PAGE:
How to Repair a Windshield Washer Pump

Repairing a windshield washer pump is not something that you are likely to need to do very often. Windshield washers generally require very little maintenance and can last years without any so long as the washer fluid reservoir is always kept full. In most cases when your windshield washer is not working properly, there are not many things that could be wrong with it. Typically, problems will be caused by a poor electrical connection, clogged nozzles or a fuse that has blown. In the case of a bad electrical connection, the pump may not be able to supply the washer fluid to the nozzles of the wipers. You can normally repair the pump yourself with a few basic tools. This is far more cost effective and taking the car to a mechanic.

Tools and Materials Needed:

  • Multimeter
  • Rags
  • All-purpose cleaning agent
  • Silicone grease
  • New fuse

Step 1 – Replace a Blown Fuse

One of the most common reasons for a windshield washer pump not working is because the fuse has blown. The fuse is extremely quick to replace. Park the vehicle and turn on the windshield wipers. Leave the engine off but the key on the on position so that the car still has power to it. If you hear a humming in the washer pump, then there is no problem with the fuse. However, if you do not hear any humming, it is extremely likely that the fuse will need replacing.

Access the fuse box inside the car. Normally, the fuse box is located beneath the driver’s side dashboard or in the glove box of the passenger seat. Refer to the owner’s manual for further details. Find the old fuse for the windshield wipers. It should be clearly marked. Replace it with a fuse of the same amperage.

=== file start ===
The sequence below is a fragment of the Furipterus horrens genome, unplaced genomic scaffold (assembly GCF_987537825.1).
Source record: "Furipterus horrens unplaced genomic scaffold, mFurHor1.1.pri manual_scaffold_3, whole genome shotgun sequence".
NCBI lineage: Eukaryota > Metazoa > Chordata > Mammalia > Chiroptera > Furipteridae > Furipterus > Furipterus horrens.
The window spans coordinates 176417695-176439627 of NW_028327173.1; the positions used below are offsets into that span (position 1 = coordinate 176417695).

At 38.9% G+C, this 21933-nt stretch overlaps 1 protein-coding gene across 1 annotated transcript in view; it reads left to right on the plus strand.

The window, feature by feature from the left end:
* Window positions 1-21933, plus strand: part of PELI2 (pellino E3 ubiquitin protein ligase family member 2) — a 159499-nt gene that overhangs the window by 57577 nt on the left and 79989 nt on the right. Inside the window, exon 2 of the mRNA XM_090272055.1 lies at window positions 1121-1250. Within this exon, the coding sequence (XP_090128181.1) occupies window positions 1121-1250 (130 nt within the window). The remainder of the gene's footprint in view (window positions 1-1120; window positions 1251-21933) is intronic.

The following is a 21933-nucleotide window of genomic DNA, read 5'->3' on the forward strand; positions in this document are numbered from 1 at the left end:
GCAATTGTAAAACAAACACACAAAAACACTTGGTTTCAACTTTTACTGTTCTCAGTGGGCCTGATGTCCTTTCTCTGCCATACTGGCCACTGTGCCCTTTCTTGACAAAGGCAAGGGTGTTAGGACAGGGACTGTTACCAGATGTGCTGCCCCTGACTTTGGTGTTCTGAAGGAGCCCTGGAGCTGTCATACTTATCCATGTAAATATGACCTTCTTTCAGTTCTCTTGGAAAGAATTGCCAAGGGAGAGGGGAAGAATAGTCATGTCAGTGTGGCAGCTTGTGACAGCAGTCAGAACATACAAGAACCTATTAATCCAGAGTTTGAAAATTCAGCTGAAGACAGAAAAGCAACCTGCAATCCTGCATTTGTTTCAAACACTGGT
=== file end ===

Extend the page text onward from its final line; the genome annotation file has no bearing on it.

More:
Step 2 – Repair the Electrical Connection

To find out if the electrical connection is damaged, you will need a small device called a multimeter. Connect the multimeter to the windscreen wiper pump. You will find a pump located directly beneath the fluid reservoir under the hood of the car. You should find that the pump gives a reading of 12 volts if the electrical connections are working as they should. If this is not the case, then you will need to take it to a mechanic.

If, however, you do find that there is no voltage at all, then you should clean the terminals on the connecting parts using an all-purpose cleaner and a dry, lint-free rag. When you have done this, apply silicone grease to the surfaces.

Step 3 – Clean Clogged Nozzles

Inspect the nozzles to see if they are clogged. If you can hear the pump humming but no fluid is coming from it, then it is likely that the nozzles are blocked. Turn off the wipers. Follow the washer hose from the nozzle to the reservoir where the fluid is kept. You will find a barbed plastic connector. Disconnect this and turn the wipers on again. The washer fluid may squirt from the hose. If this is the case, then the nozzles are indeed clogged and will need to be cleaned by using small pins to remove any debris. You can also blow through the tube to dislodge any debris.